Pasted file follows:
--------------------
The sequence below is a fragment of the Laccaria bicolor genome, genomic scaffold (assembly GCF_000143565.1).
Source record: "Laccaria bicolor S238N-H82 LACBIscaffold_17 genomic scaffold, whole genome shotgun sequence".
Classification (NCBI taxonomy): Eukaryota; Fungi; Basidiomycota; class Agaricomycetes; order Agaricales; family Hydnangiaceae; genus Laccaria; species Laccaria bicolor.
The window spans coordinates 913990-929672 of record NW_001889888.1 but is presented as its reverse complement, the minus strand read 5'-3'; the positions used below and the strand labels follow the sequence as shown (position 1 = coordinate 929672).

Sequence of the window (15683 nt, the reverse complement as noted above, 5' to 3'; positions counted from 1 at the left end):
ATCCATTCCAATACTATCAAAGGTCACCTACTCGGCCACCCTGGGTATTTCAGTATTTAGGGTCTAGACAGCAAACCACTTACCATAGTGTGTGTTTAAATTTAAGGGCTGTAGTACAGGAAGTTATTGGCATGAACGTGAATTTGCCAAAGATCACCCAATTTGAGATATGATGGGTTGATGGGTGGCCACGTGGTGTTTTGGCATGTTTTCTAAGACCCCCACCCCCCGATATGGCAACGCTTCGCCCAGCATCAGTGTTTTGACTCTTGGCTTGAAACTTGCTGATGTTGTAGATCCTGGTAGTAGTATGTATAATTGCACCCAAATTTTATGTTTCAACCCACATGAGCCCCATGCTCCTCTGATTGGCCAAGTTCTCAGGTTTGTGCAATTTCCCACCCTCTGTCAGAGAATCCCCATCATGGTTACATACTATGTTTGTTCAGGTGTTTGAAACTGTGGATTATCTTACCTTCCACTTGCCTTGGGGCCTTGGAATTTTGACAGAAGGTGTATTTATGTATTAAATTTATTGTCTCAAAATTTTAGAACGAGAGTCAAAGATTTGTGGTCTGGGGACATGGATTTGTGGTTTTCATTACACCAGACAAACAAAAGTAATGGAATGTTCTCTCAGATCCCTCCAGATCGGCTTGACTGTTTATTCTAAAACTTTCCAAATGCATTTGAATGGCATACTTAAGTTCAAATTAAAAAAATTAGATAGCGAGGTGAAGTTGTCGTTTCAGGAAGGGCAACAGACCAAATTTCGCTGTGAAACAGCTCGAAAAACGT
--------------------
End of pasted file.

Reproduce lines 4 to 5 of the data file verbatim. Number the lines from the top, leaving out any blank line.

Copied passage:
The window spans coordinates 913990-929672 of record NW_001889888.1 but is presented as its reverse complement, the minus strand read 5'-3'; the positions used below and the strand labels follow the sequence as shown (position 1 = coordinate 929672).

Sequence of the window (15683 nt, the reverse complement as noted above, 5' to 3'; positions counted from 1 at the left end):